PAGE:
While consuming news has become one of the more popular activities for tablet users, access to it is still largely conducted through a browser, not specialized apps, says a new study released by the Pew Research Center and The Economist Group.

The study, called “The Tablet Revolution and What it Means for the Future of News”, aims to benchmark tablet usage, particularly in relation to how news content is accessed and consumed.

According to the study, tablet owners are avid news consumers. Fifty-three percent of respondents say they consume news daily on the device—more than social networking (39 percent), gaming (30 percent) and reading books (17 percent). Only sending and receiving e-mail, at 54 percent, edged higher.

However, it appears that while two-thirds of tablet owners have a news app on their device, most are still accessing news content through a Web browser.

As the study points out, publishers banked on apps as the key mechanism for content delivery and sales.

“When it was launched, many observers believed that the tablet might help change the experience of news consumers and the economic ground rules of digital news consumption,” says the report. “That belief was based on the sense that people would consume information on tablets largely through special applications or apps that provide content from a favorite news organization like the New York Times or one’s local newspaper.”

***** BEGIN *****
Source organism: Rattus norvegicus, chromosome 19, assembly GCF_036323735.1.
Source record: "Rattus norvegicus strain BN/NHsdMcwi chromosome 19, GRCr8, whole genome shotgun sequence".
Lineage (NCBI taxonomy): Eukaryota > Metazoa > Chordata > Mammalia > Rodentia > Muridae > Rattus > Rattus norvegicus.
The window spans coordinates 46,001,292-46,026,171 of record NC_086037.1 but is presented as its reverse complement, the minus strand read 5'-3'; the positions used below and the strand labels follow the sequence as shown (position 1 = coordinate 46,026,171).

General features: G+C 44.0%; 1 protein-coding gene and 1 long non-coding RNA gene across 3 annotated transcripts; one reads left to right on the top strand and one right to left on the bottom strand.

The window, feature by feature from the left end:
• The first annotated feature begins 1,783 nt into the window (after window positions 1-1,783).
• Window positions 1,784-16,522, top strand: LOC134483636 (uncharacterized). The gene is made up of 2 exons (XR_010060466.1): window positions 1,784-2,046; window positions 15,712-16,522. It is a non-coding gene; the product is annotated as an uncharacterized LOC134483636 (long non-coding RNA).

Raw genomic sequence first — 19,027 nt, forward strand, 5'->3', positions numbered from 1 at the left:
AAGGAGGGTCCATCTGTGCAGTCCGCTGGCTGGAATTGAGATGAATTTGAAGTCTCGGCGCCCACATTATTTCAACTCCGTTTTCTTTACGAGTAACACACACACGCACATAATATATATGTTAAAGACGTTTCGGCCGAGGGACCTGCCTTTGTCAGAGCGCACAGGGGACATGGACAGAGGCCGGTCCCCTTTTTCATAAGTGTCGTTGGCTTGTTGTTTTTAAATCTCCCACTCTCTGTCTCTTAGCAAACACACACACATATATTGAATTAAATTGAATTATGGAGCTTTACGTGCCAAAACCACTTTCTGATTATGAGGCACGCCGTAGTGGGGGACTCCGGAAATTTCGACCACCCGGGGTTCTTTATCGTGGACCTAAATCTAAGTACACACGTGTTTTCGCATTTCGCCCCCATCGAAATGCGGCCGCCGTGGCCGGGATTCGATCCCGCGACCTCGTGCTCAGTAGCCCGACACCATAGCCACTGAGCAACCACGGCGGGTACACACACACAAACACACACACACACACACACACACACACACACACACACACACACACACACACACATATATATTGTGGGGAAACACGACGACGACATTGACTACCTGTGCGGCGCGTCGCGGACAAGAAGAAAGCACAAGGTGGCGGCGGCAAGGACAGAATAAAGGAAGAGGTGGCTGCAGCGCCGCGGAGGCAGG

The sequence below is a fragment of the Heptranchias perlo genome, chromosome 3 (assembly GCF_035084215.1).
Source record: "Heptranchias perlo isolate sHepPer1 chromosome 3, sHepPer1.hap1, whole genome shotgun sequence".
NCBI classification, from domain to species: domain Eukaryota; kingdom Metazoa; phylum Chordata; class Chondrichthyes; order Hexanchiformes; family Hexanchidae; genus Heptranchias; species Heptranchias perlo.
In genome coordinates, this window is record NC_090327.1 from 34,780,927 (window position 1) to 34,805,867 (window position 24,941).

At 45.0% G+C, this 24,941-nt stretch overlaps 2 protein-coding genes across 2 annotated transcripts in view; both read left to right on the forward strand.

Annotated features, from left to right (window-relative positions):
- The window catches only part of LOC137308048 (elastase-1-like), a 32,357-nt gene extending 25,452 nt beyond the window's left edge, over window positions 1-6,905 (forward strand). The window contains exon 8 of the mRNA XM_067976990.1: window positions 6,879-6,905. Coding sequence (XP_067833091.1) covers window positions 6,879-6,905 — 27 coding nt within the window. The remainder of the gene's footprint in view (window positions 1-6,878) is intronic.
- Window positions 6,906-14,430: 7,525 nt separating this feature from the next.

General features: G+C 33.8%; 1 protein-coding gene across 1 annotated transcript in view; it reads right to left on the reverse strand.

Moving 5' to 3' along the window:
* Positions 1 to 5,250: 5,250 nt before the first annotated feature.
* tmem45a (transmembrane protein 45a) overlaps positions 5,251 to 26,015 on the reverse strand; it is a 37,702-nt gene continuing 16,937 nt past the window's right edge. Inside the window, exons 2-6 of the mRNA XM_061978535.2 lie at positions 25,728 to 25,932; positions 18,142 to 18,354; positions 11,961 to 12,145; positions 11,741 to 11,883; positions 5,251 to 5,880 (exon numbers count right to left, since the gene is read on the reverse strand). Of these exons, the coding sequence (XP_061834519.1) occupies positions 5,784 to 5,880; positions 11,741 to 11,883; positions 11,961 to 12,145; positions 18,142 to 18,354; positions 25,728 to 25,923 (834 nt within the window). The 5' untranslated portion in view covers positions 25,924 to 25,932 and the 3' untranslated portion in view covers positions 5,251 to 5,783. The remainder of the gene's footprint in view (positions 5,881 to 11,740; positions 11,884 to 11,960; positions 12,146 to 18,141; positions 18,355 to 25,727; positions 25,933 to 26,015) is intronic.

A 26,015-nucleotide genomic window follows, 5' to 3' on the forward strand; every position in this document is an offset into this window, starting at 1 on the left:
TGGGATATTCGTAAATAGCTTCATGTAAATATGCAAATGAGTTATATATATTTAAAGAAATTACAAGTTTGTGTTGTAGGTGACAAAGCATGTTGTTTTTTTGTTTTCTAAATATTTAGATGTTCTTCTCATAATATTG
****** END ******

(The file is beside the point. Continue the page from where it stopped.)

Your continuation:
Forty percent of respondents that read news on their tablets get it via a Web browser. From there, 31 percent use both the browser and a news app, while 21 percent use primarily apps to get their news.

Consequently, the economics around news content are constrained. The study finds that 14 percent of respondents have paid to access news on the device. Twenty-three percent get their digital access through a print subscription bundle. And 21 percent would be willing to pay $5 per month if that was the only way to get news from their favorite source on the tablet.



Prepping for the Plunge into Multiple Devices
Hearst shares lessons from being on all current devices. by Matt Kinsman

Last month Hearst claimed more than 300,000 paid circ on tablets and e-readers across all its magazine brands (and those it acquired earlier this year from Hachette). Hearst also claims to have its titles for sale on every device currently in the market.

Creating digital editions for different devices requires dedicated infrastructure. Hearst announced it would convert all of its magazine websites to HTML5 through the fourth quarter and into 2012, starting with GoodHousekeeping.com. The newly revamped site is now compatible with the majority of all commonly used devices.

“We sell all of our titles through the Zinio and Nook stores and soon on the Kindle Fire as well,” says Chris Wilkes, vice president, digital editions and audience development with Hearst Magazines Digital Media. “We sell nearly half our titles in the Apple Newsstand today and will have our complete roster there by February 2012 at the latest and I will welcome Amazon’s sales in November.”

Developing content for multiple devices “takes place as far upstream as possible,” according to Jerry Beilinson, deputy editor of Hearst’s Popular Mechanics. “One of the things we try to do is not look at our content in terms of reusing or reworking but using it in multiple ways.” With illustrations, Popular Mechanics often has assignments that encompass print and tablet formats.

The iPad app, which Hearst codes in-house, is Popular Mechanics’ most high value app, says Beilinson. “That’s a monthly edition of the magazine. We also do one for Android that’s optimized for a seven-inch screen. That doesn’t have all the capabilities of the iPad app but is similarly designed specially for that device.”